SMART goal setting and time management are two business best practices that help professionals manage important priorities. And, whether used individually or used in unison, SMART goal setting and time management are formidable tools to manage and exceed objectives.
First and foremost, you will have greater motivation and commitment if your SMART goal is something you really want. If you dislike a task, even a SMART goal matrix will not get you motivated.
Why Use SMART Goals?
The SMART matrix puts structure around your goal, and because there is a structure you increase the chance of being successful. SMART goal setting also helps keep you getting sidetracked by less important actions like Busy Work.
A structured / detailed goal also increases:
- Clarity of task
- Satisfaction... and more
A SMART goal decrease:
- Missed opportunities
- Wasted time / resources / money
- Damaged reputation... and more
A SMART goal also ensures your specific goal can be measured within a defined timeframe and therefore determined to have been achieved (or not).
How To Write A SMART Goal
When I'm facilitating SMART goal training, I recommend participants add a stretch to their goals. Because SMART goals help increase your success I believe you should reach for the stars.
When creating a SMART goal start with a simple but inspirational action statement; a statement that defines desired change. Don't try to write a perfect SMART goal immediately; once you have an action statement you build from there.
Be sure to use a verb when you write your action statement... answer the question, "What are you trying to see?"
Here are some verbs common to action statements:
For example, an inspiring action statement may be, "We want to increase growth by 15% in the Small Business Market."
This action statement is a good start, but it is not a SMART goal... yet.
Using The SMART Matrix
The SMART matrix provides a structure for you to break down your action statement (your big idea), into defined sections. There are different 'words' that make up SMART and no matter which you use, the words in each of the sections are mostly all related.
The SMART matrix I find is most familiar to the business professionals I teach / coach is:
- S - Specific
- M - Measurable
- A - Attainable
- R - Realistic
- T - Time Based
Let's go through each of the five areas in more detail.
- Specific is the foundation on which the rest of your plan will be built. The less specific a goal is the more difficult it will be to complete and you will also likely find that scope creep begins to derail your project. When you are specific you will experience greater success and greater satisfaction. If you have a large goal with many influencing parts you will likely have to break your large goal down into multiple smaller more specific goals.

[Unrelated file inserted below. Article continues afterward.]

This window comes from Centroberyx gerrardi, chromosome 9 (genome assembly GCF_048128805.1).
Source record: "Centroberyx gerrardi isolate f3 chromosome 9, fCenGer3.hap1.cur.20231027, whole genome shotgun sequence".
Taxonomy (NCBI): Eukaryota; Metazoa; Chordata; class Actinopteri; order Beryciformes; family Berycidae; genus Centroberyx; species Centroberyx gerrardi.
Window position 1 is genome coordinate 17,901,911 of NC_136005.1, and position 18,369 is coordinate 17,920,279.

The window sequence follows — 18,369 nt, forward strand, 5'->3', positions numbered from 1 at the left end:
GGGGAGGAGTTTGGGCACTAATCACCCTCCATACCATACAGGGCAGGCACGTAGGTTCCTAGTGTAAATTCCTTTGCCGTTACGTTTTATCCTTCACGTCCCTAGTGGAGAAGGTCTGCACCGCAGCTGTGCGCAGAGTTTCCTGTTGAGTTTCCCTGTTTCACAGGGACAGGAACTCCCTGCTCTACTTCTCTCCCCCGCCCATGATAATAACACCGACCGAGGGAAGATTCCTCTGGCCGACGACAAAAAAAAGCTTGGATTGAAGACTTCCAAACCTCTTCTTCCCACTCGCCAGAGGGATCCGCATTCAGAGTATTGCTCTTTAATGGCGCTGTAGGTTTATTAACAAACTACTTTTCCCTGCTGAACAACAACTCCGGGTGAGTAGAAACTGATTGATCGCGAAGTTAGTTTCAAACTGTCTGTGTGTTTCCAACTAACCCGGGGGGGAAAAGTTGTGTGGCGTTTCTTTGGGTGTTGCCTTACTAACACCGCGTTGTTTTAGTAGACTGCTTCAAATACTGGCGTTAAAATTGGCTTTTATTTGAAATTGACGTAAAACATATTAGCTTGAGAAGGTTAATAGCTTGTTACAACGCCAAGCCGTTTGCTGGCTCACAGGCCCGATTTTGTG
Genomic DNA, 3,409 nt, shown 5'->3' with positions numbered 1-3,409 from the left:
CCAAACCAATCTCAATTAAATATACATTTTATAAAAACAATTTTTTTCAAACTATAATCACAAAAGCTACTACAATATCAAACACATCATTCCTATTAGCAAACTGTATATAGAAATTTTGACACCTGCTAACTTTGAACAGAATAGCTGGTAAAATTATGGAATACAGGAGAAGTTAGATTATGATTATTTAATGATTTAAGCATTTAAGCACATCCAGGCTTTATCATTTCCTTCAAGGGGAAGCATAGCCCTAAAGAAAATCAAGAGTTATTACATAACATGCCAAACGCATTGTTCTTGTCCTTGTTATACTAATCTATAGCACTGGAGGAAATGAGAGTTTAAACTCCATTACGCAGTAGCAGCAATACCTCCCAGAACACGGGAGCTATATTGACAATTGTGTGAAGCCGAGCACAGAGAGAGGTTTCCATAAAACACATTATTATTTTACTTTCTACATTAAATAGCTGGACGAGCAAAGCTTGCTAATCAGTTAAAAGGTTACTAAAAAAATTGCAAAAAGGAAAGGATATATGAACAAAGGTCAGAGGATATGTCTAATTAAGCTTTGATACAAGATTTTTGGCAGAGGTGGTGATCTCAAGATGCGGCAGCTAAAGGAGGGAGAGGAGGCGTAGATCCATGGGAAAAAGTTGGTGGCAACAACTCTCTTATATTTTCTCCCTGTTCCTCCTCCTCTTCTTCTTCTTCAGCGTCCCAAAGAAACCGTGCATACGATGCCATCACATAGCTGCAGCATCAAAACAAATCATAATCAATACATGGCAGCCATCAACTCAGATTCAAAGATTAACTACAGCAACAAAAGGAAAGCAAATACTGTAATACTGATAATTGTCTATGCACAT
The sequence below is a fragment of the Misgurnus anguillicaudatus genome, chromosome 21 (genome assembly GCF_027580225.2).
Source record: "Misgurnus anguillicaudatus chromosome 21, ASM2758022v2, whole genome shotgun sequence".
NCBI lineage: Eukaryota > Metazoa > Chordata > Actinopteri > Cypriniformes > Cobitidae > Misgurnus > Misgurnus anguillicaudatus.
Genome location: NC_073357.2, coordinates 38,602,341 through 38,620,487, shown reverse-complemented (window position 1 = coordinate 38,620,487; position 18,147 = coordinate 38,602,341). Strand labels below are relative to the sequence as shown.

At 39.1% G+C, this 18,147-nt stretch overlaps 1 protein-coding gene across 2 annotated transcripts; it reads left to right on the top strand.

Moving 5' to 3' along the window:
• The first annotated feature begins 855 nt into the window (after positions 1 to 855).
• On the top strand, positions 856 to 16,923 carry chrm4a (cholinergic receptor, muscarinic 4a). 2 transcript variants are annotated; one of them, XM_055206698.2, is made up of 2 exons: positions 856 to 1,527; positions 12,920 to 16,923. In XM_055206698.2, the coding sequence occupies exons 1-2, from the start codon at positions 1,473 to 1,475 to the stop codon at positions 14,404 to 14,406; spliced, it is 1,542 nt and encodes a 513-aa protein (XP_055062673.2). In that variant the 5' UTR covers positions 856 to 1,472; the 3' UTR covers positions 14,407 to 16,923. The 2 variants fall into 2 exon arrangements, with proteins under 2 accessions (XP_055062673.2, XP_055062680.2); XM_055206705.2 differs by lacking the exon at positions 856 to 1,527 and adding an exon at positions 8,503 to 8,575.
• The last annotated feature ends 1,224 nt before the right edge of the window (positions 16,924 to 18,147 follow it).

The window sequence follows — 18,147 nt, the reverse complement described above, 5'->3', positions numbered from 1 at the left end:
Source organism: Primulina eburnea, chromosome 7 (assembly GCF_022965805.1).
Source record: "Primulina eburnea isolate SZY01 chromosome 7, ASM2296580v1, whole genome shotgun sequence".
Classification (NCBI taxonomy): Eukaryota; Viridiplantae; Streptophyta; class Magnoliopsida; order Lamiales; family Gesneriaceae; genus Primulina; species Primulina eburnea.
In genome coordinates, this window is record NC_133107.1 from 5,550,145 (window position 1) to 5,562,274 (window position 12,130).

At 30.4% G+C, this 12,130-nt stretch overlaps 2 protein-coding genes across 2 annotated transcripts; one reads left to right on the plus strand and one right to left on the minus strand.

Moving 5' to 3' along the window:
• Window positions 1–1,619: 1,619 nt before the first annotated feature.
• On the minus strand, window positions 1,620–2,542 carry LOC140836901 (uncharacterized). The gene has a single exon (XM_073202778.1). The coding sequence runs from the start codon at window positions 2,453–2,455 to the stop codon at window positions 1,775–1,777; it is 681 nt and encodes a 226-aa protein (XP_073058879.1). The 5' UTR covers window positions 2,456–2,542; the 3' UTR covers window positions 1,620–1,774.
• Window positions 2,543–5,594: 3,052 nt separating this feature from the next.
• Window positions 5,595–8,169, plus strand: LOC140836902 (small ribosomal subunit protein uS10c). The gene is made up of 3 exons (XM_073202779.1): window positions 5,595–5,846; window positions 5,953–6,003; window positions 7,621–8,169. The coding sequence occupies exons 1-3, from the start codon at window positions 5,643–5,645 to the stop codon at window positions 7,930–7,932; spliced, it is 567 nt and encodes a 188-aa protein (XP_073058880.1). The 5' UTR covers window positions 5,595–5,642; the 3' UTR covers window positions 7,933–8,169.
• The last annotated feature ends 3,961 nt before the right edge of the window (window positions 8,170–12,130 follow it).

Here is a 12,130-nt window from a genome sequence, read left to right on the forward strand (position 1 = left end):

- Measurable is often the one people hate but I believe it should be the one we love because it defines SUCCESS (everyone loves success). Measurement of success can be any Key Performance Indicator (KPI), such as time, distance, percent change, profit etc.
- Attainable is about determining how the goal will be achieved. Has everyone bought-in? Do you have the resources to achieve success? If you don't have the resources can you get them?
- Realistic determines if you are committed to your goal. Realistic also helps you evaluate if you might be biting off more than you can handle. Are you working on too many goals in the same time? If yes, what do you do? Hire more people? Add more time? One solution that is popular and may help is to evaluate your activities using the 80/20 rule. What are the 20% of goals that will provide us 80% of benefit?
- Time based provides incentive / motivation. Time-based milestones help us monitor progress and measure success. If our SMART goal is to train and run three times per week, and we have worked out twice and it is Friday, we know we have to get busy (motivated), sometime on Saturday.
Whether in business or your personal life, having a goal pushes you forward and provides a constant reminder of what you want to achieve. Without SMART goals we are at greater risk of failing not because we lack ability or knowledge, but because of our busy schedules.
SMART goals help you achieve your best. SMART goals help you / your team be absolutely clear on the expectations and the steps to achieve these shared performance objectives.
SMART goals have power; they should be a living plan that are referred to frequently and reevaluated regularly. A goal that is relevant today may change tomorrow - so the SMART acronym has also changed to incorporate additional areas of focus for goal-setters. SMARTER, for example, includes two additional criteria:
- Evaluate: Have circumstances, clients and/or technology changed that may impact your goal and your progress?
- Revise: Do adjustment need to be made to reach your goal?
For projects big or small, when you apply the SMART matrix, everyone benefits.
Note: When you create Stretch Goals make sure they are still attainable. If goals are too lofty they are demotivating... and if goals are too small they become routine, boring, demotivating... and leave room for your competition.
It is generally accepted that the SMART acronym was first defined in 1981 by George T. Doran who published a paper titled "There's a S.M.A.R.T. Way to Write Management's Goals and Objectives". The concept is also often associated with Peter Drucker's Management by Objectives (MBO).
Happy communicating, mentoring, motivating, coaching... and training.
Click here to learn more about Bruce Mayhew Consulting. We facilitate courses including email etiquette, time management, leadership, generational differences and more.
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